The Magpie — Devil or Deity

Adrian Arnold
6 min readFeb 20, 2021


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In Britain there is probably no other wild bird that is associated with superstition as much as the magpie. Folklore has surrounded magpies in the UK and the rest of Europe for centuriess and Victorians were so fearful of magpies that they nearly hunted them to extinction.

However, before the spread of Christianity the magpie was an important symbolic bird often associated with good luck or fortune. The Romans, for example, believed that the magpie was highly intelligent with excellent reasoning, abilities which has been proven by today’s scientists, and in Ancient Greece magpies were sacred to Bacchus the god of wine.

Further afield some tribes of Native Americans believed that wearing a magpie feather was a sign of fearlessness, while others considered the magpie to be a sacred messenger of the creator, or even a guardian with shamanic properties.

But the Christian Church viewed the magpie very differently, insisting that it was the only bird not to weep or comfort Jesus during his crucifixion or go into a proper period of mourning because of its pied plumage. From this grew a number of superstations around magpies and the stories in the bible.

There is another unconvicted avian murderer — the cuckoo

In the 19th century a vicar reported one of his servants explaining that the magpie was the only bird not to enter Noah’s ark, preferring to sit outside chattering and swearing in the pouring rain. Another tale from the same era says that the magpie is a hybrid between the raven and the dove and therefore the only bird not to have been baptised.

It was also the Church that started the rumour that magpies carry a drop of the devil’s blood in their tongues. If you were to cut the tongue to release the blood then the magpie would be capable of human speech.

Rossini wrote a tragicomic opera entitled La Gazza Ladra (The Thieving Magpie) about a French girl accused of theft who is tried, convicted, and executed. Later the true culprit is revealed to be a magpie and in remorse the town organises an annual ‘Mass Of The Magpies’ to pray for the girl’s soul.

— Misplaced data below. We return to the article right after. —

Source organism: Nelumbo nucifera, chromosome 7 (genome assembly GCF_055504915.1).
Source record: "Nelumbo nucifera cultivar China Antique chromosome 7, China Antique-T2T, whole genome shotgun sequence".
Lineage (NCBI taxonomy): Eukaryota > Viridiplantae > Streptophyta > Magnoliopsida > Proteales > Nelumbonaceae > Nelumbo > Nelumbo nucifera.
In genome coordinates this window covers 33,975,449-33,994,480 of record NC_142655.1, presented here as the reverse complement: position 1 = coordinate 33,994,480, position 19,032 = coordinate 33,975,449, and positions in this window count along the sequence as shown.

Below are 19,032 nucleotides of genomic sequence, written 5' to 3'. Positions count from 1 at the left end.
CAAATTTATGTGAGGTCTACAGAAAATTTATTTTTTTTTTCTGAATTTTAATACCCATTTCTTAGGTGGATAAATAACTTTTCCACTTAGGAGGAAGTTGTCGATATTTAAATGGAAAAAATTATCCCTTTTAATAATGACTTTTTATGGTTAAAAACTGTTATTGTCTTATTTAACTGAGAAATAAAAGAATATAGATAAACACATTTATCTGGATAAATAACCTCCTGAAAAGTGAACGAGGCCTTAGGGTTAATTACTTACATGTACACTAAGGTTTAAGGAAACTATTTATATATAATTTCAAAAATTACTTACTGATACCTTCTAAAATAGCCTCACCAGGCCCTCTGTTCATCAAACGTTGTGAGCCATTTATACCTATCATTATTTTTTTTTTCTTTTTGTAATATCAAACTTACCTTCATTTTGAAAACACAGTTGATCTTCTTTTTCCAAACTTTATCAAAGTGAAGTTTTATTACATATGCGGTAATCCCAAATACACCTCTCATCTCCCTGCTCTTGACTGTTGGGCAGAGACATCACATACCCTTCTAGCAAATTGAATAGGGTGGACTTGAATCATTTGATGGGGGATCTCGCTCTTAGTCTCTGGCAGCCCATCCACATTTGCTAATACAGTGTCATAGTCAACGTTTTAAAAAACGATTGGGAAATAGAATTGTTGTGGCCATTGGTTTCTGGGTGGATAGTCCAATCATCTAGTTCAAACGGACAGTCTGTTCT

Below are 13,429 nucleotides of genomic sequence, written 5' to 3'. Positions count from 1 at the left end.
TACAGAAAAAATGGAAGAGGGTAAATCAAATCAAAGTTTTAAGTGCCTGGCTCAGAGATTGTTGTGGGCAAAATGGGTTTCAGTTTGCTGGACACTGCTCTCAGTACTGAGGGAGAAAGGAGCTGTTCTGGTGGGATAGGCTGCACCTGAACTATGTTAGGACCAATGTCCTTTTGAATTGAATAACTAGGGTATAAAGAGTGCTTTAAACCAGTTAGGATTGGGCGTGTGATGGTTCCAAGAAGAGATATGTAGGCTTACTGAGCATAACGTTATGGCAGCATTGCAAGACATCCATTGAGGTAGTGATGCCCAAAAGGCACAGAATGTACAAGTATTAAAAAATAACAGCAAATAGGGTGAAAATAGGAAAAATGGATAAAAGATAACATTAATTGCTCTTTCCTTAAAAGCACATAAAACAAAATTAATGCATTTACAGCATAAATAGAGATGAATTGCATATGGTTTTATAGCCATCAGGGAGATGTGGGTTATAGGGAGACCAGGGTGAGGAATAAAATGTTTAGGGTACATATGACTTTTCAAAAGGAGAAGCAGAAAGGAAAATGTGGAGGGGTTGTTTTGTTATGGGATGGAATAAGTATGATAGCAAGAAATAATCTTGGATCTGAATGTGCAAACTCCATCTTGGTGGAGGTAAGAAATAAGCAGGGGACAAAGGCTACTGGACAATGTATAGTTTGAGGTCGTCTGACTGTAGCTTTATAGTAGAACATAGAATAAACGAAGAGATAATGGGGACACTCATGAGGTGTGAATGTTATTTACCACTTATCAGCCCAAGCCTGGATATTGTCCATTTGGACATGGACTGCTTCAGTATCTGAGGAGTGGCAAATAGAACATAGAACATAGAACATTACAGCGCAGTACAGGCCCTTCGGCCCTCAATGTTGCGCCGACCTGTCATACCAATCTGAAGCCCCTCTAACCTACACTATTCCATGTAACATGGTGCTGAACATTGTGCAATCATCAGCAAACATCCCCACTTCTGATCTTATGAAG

Without a proper understanding of how the world worked our ancestors would try and explain mysterious events by linking them to supernatural causes.

Over time, the notion that magpies were bad birds morphed into the idea that magpies will bring bad luck. However, as the well-known rhyme shows, it is only seeing a lone magpie that is supposed to bring bad luck. Two bring joy. We’re not entirely sure why this is but we do know that magpies often mate for life so seeing a single magpie may mean it has lost its mate and therefore the chance of it bringing bad luck is higher. Indeed, according to the rhyme coming across a larger group of magpies could actually bring you good fortune and wealth.

As a result the magpie has suffered what might be described as ‘bad press’ in the same way that small money spiders enjoy goood ‘press’ while their larger bathroon cousins almost invariably suffer the opposite. But why did the magpie get such a bad rap and how did these superstitions come about?

Without a proper understanding of how the world worked our ancestors would try and explain mysterious events by linking them to supernatural causes. Often this meant they linked the appearance of an animal or a natural phenomenon such as a change in weather with an event that occurred soon after that could not be otherwise explained. This rudimentary way of explaining the world gave rise to many of the superstitions that people still believe in or at least acknowledge today.
Death, in particular, could be very difficult to predict or explain and people quite rightfully were fearful of death and the unknown. It’s why so many superstitions and old wives’ tales arose around this morbid subject.

There is, of course, another unconvicted avian murderer - the cuckoo. “Sumer is icumen in, Lhude sing cuccu!” was written in the 13th century as the harbinger of the warmer season. It is sung with joy and yet the bird is a killer, turfing out the nestlings of small songbirds to accomodate its increasing size. Records of “the first cuckoo in Spring” have been kept for centuries as hope for a future those unfortunate nestlings will never see.